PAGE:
“How well does your solution perform? I need to know that it is not going to be slow because there are multiple customers accessing the US based Cloud Solution”

  • Do a Proof of Concept/Test the Solution.
  • Cloud providers manage Load Balancing, Performance etc
  • Cloud Providers Typically have huge Bandwidth in and out of the Data Centre
  • Still a dependence on Architecture, Applications and Design.

Common Objections – Compliance

“What about Compliance? I need to ensure that your solution complies with internationally recognized standards”

  • Ask Customer where the Compliance Concern is coming from? E.g. Legal, Industry Standard etc. Need to understand issue to address the concern.
      • Common Standards that customers will ask for: ISO-27001 (Broad International Information Security Standard), SAS70/SSAE 16 (US Accounting Audit Standard), PCI DSS (Credit Card Information).
      • Be careful when discussing Standards with Customers. While your Cloud Data Centre may conform to a standard. You need to ensure that all the services that sit on top of the platform are also compliant.
      • There are some standards that are VERY difficult to meet e.g. PCI DSS. Typically Partners will solve this by outsourcing credit card payment to a specific PCI DSS Compliant Vendor.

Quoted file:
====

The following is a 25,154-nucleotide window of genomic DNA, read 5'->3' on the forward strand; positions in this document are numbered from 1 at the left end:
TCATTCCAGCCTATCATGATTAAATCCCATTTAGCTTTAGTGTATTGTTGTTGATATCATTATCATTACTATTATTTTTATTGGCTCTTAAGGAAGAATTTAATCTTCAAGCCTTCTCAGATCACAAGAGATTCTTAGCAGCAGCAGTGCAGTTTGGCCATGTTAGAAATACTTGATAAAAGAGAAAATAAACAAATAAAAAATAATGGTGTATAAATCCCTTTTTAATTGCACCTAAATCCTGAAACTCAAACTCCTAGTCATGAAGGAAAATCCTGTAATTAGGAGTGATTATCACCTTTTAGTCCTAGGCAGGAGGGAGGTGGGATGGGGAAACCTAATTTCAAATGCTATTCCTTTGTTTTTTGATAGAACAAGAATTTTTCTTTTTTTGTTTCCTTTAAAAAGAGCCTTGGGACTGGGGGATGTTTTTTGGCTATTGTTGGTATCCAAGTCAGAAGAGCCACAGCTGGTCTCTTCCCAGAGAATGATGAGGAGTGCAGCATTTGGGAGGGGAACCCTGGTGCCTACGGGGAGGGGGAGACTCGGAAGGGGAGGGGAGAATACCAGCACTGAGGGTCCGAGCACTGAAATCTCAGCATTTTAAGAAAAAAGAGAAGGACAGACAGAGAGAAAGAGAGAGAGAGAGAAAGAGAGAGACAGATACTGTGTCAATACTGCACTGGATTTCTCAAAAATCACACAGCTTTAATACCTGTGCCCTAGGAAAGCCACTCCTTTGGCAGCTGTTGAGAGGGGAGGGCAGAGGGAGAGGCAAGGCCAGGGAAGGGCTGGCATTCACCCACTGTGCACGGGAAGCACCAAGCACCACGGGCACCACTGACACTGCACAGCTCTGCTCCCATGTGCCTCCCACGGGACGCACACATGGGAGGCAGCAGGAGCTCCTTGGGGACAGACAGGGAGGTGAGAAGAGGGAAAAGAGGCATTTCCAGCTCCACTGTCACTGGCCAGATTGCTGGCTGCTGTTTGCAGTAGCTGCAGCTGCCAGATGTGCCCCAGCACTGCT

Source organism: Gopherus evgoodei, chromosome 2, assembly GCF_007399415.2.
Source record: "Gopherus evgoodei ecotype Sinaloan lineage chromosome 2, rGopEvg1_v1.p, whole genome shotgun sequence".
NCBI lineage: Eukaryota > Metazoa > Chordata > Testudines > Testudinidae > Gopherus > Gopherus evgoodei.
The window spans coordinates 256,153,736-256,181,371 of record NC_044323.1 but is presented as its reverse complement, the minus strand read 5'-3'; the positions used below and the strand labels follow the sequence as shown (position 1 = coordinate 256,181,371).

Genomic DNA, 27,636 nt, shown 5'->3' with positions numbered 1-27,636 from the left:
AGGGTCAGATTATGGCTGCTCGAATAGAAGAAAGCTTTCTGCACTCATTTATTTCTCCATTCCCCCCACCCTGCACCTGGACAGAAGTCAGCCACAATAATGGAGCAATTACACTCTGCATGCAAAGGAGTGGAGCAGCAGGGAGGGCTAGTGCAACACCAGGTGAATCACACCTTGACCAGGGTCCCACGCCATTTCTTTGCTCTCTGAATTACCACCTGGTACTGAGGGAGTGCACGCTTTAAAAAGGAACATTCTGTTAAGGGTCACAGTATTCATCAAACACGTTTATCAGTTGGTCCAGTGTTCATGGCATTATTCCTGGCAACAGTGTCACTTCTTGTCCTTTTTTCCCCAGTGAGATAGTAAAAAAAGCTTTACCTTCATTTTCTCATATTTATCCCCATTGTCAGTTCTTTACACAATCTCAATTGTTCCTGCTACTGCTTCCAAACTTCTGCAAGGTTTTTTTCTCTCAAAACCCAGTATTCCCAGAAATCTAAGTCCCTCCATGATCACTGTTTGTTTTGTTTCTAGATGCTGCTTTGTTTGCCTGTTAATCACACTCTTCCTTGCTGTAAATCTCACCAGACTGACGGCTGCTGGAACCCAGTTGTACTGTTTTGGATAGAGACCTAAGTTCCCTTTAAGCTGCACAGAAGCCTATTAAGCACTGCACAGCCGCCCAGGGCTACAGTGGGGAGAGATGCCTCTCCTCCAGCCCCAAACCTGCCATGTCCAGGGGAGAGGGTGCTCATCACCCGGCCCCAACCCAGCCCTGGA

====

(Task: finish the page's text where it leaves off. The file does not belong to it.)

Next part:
• For Canada look at PIPEDA (can be covered off via online Privacy Policy)

Cloud Round Table

“With proper privacy protections designed into the system from the very beginning of its lifecycle, and integrated at every system layer, businesses can gain the huge financial and competitive advantages of cloud and ensure security,” Dr. Ann Cavoukian, Ontario Privacy Commissioner

The conversation also covered one of the biggest current concerns about cloud privacy, The U.S. Patriot Act. Cavoukian argued that companies shouldn’t fear it, because it’s not that big a deal. Michael Power, a privacy lawyer at Michael Power Barrister & Solicitor, agreed. “There are a lot of things you should ask your cloud provider ... but location shouldn’t be the sole focus,” he said. “You’ll find that a lot of the similar kinds of provisions that are found in the Patriot Act already exist in Canada.”